Susan Jung's recipes

Two straight- and old-dough bread recipes: hearth bread, and sun-dried tomato bread

Baking bread can be a relaxing and satisfying experience. Susan Jung outlines two types to get you going

PUBLISHED : Sunday, 03 April, 2011, 12:00am
UPDATED : Friday, 02 February, 2018, 12:26pm

Although good bread is now available in Hong Kong, I make my own because I enjoy doing so - it's relaxing and satisfying. There are many types of dough you can use to make bread, including straight dough (simply mix all the ingredients together); sourdough (of which there are variations); and 'old dough' (a piece reserved from a previous batch; like a sourdough, it adds flavour). The first recipe starts off as straight dough; subsequent batches use the old-dough method.

Hearth bread (pictured)

This recipe is adapted from The Bread Bible by Rose Levy Beranbaum. Be sure to reserve 200 grams of dough from the first batch to use as the old dough; and do this with all subsequent batches, because it adds flavour. Don't let the old dough get too old, though - use it within a week.

For the sponge:

155 grams bread flour

35 grams whole wheat flour

3/8 tsp instant yeast

10 grams honey

320ml water (about 25 degrees Celsius)

For the flour mixture:

300 grams bread flour

1/2 tsp instant yeast

10 grams fine sea salt

Oil, for the mixing bowl

To make the sponge, put the bread and whole wheat flours in the mixing bowl. Dissolve the yeast and honey in the water, then pour the mixture into the bowl. Use a whisk to mix the ingredients until smooth. In another bowl, mix the 300 grams of bread flour with half a teaspoon of yeast. Spoon this over the sponge in the bowl, cover it with cling-film and leave it at room temperature (or in a warm place, if it's cold outside) for one to four hours. It can also be refrigerated overnight; let it come to room temperature before proceeding.

Lightly oil a large bowl and set it aside.

If using an electric mixer, fit it with the dough hook. Sprinkle the salt over the ingredients in the mixing bowl, then mix for one minute. Cover it with cling-film and leave for 20 minutes. Mix for seven minutes on low speed, or until the dough is smooth and just slightly sticky - if it's too moist, add more flour. Scrape the dough into the oiled bowl, then lightly oil the surface. Cover with cling-film and leave to rest until it doubles in size.

If mixing the dough by hand, put it onto a lightly floured work surface, sprinkle it lightly with flour and knead it for about five minutes. The dough will be sticky; a metal 'bench scraper' is helpful at getting the dough off the work surface. Don't add too much flour or it will affect the texture later. Invert the bowl (the one used to mix the ingredients) over the dough and leave it to rest for 20 minutes, then knead it again until it's smooth and slightly sticky, adding more flour if needed. Transfer the dough to the oiled bowl, lightly oil the surface, then cover it with cling-film and leave to rest until it doubles in size.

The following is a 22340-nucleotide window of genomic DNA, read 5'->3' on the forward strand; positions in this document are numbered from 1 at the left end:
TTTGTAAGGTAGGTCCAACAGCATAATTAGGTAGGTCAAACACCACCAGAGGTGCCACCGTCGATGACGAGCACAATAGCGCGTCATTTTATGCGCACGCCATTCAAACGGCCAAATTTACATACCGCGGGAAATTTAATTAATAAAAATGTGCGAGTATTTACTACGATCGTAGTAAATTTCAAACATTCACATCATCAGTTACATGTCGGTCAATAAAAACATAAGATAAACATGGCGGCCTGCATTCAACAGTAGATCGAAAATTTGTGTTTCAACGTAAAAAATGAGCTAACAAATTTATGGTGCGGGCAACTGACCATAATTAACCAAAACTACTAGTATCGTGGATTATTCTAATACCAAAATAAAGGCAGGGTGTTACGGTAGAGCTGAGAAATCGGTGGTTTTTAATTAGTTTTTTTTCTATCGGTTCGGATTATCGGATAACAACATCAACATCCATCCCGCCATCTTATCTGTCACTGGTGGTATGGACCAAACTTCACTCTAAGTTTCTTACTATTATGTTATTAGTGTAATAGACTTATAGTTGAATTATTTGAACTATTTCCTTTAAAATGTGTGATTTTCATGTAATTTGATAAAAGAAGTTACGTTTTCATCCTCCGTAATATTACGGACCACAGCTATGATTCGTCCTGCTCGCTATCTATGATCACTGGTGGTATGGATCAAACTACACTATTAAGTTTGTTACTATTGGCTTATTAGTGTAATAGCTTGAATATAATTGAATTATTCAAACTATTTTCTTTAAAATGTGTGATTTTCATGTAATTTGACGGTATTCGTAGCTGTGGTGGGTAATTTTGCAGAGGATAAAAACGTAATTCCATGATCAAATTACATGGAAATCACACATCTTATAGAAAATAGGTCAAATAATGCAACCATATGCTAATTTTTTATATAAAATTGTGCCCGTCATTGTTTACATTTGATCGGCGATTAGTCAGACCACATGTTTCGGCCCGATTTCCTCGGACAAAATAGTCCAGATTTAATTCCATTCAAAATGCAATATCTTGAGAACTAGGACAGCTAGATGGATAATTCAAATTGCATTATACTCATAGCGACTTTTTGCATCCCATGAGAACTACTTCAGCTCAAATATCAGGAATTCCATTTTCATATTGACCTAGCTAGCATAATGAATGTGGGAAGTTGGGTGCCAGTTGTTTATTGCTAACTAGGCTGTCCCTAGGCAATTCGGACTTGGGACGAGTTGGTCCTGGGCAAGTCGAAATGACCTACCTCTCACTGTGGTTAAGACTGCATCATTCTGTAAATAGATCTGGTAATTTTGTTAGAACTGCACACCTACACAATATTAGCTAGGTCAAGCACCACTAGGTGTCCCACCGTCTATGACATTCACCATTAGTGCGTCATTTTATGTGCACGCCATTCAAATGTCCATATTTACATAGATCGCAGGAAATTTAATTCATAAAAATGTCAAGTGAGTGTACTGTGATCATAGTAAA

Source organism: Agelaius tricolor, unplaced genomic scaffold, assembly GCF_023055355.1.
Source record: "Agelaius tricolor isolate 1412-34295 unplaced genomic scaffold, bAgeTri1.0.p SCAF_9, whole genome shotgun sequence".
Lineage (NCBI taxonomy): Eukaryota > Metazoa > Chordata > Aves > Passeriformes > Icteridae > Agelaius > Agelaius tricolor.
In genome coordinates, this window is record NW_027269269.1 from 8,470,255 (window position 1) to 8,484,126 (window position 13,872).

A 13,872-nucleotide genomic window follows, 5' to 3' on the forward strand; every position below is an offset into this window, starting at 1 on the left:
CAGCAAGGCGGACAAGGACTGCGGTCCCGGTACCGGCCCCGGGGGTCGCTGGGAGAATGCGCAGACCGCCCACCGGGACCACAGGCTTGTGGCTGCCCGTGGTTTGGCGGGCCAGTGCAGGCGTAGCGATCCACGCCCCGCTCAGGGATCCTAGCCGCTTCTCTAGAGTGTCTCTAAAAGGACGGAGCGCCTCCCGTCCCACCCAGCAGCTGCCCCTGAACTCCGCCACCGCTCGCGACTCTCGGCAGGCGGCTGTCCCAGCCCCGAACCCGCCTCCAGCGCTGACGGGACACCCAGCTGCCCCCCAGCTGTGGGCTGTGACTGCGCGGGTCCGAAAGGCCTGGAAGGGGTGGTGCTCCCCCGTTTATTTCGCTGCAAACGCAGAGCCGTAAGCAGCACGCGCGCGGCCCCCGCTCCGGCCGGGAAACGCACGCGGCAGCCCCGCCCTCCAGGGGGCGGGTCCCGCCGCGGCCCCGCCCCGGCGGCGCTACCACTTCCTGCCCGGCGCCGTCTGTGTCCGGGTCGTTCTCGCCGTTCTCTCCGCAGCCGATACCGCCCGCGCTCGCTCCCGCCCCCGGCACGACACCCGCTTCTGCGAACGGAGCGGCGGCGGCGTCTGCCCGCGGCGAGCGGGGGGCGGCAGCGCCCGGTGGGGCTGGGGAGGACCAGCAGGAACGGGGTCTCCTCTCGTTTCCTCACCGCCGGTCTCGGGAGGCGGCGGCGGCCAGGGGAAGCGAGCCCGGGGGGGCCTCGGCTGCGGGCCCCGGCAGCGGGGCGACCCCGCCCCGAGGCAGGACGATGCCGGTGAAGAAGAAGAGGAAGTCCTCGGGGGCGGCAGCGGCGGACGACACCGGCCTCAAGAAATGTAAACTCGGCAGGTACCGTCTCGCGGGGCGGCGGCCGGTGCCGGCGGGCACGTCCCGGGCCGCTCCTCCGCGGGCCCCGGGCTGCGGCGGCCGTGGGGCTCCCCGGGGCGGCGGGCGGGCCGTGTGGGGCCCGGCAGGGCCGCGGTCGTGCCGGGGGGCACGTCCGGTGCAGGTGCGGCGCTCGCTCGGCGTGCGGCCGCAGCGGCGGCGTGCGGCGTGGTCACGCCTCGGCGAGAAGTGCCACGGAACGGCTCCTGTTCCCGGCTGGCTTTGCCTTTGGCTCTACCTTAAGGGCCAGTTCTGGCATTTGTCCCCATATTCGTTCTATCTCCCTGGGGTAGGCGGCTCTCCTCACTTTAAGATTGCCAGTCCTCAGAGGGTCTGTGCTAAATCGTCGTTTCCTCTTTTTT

Whichever mixing method you use, when the dough is doubled, give it a firm whack with your fist to deflate it. Knead it briefly in the bowl then turn it over so the smooth side is up. Cover it with cling-film then leave to rest until it doubles. You can let it rise at room temperature, but it will have more flavour (and be easier to work with) if you let it rise in the fridge. At room temperature, the dough doubles in size in about an hour (if it's fairly warm); in the fridge it takes four to eight hours (although you can leave it a little longer; if you need to, deflate the dough again and let it rise a third time).

If the dough has been refrigerated, let it come to room temperature before shaping it.

Cut off 200 grams of dough, put it in a zip-lock bag, seal it and refrigerate it for the next batch of dough. Cut the remaining dough into two even pieces. On a lightly floured work surface, shape the pieces into round, tight balls. For round loaves, put the dough, smooth-side up on a parchment-lined baking tray, leaving enough space between the balls so they can double in size. If you want to make baguette-shaped loaves, roll and stretch the balls until they're long and thin, then put them seam-side down on the baking tray. Leave them at room temperature until they've almost doubled in size.

Preheat the oven to 250 degrees (if you have a baking stone, put it on the lowest shelf of the oven). Sprinkle the loaves lightly with flour and slash the surface with a sharp paring knife. Put the baking tray in the lowest shelf of the oven (or directly on the baking stone). If your oven is large enough, put a cake pan filled with ice cubes in the oven to create steam. Bake for 15 minutes then reduce the heat to 200 degrees and bake for 20 minutes. Remove the tray of ice cubes (which will be water by now). Continue to bake the bread until it's brown and crusty on the surface and the bottom; to test whether it's done, turn the loaf over and tap the underside with your fingernail - it should sound hollow. Cool before slicing.

When using old dough, break it into lumps and mix it into the sponge, then proceed with the recipe.

Sun-dried tomato bread

For this variation on the above recipe, there's no need to set aside some of the dough for the next batch.

Use the same ingredients as above, but decrease the salt to five grams.

20 grams tomato paste

30 grams sun-dried tomatoes in olive oil (weighed after draining off the oil)

Dry the sun-dried tomatoes with paper towels to remove the excess oil, then cut them into small, narrow strips. Mix in the tomato paste and sun-dried tomatoes when you add the salt, then proceed as directed in the first recipe. After the final rise, cut the dough into four pieces and shape into baguettes or round loaves. Bake as directed, but the loaves will need less time in the oven.

Styling: Yvonne Lai